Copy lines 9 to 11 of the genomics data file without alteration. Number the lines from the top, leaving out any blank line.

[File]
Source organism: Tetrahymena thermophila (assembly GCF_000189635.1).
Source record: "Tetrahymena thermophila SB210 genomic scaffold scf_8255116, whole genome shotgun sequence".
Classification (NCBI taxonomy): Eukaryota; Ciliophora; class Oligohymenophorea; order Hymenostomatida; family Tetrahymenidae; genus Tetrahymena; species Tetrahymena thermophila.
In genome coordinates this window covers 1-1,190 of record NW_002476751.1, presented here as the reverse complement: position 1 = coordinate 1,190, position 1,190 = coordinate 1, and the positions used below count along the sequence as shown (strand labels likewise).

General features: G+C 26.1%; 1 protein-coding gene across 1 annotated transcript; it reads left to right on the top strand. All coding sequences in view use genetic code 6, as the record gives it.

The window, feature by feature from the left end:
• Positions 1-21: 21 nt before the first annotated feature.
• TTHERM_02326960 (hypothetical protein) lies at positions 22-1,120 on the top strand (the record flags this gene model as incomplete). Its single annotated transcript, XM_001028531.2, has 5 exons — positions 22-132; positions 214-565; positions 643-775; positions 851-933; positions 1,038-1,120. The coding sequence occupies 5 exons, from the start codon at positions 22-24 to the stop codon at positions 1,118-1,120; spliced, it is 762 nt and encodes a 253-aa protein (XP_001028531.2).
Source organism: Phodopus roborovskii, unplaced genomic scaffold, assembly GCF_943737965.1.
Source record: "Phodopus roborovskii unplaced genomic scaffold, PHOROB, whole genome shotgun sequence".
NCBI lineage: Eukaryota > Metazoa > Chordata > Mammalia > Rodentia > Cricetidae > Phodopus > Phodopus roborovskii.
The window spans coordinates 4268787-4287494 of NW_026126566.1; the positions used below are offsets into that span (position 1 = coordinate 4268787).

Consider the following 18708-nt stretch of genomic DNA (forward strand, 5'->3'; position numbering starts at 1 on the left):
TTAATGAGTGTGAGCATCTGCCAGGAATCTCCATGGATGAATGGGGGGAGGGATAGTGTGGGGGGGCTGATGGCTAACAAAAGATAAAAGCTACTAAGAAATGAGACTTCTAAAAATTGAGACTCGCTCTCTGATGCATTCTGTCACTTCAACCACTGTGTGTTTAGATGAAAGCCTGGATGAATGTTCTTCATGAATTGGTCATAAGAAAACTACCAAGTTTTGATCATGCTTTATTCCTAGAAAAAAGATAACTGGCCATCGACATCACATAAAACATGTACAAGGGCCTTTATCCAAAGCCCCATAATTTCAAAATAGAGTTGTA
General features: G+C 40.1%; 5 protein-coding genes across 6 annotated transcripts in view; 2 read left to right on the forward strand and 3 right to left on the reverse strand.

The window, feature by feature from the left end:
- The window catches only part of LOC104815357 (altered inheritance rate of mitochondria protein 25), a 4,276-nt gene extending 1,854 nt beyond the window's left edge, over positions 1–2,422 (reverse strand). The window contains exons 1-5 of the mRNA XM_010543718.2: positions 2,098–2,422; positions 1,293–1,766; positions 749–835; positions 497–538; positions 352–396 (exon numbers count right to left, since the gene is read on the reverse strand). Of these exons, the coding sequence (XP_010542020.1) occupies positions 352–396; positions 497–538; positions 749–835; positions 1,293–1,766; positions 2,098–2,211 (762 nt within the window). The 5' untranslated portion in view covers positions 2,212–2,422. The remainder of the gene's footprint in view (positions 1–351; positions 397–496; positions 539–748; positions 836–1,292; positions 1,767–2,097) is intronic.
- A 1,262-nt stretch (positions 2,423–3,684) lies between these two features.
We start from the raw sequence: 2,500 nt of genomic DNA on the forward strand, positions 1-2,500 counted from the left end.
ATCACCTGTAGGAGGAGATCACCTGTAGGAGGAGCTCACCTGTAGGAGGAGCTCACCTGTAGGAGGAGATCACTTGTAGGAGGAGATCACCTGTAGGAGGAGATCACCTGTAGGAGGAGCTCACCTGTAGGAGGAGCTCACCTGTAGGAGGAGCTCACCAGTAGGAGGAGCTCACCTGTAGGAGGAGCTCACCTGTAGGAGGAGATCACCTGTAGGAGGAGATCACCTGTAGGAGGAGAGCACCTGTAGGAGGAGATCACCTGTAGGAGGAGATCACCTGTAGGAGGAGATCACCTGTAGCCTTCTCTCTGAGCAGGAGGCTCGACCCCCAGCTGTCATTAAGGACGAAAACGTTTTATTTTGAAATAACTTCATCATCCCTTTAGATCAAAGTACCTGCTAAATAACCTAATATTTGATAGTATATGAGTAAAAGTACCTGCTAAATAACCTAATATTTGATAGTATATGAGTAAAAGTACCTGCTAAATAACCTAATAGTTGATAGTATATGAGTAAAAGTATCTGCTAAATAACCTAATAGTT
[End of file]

Source organism: Phodopus roborovskii, unplaced genomic scaffold, assembly GCF_943737965.1.
Source record: "Phodopus roborovskii unplaced genomic scaffold, PHOROB, whole genome shotgun sequence".
NCBI lineage: Eukaryota > Metazoa > Chordata > Mammalia > Rodentia > Cricetidae > Phodopus > Phodopus roborovskii.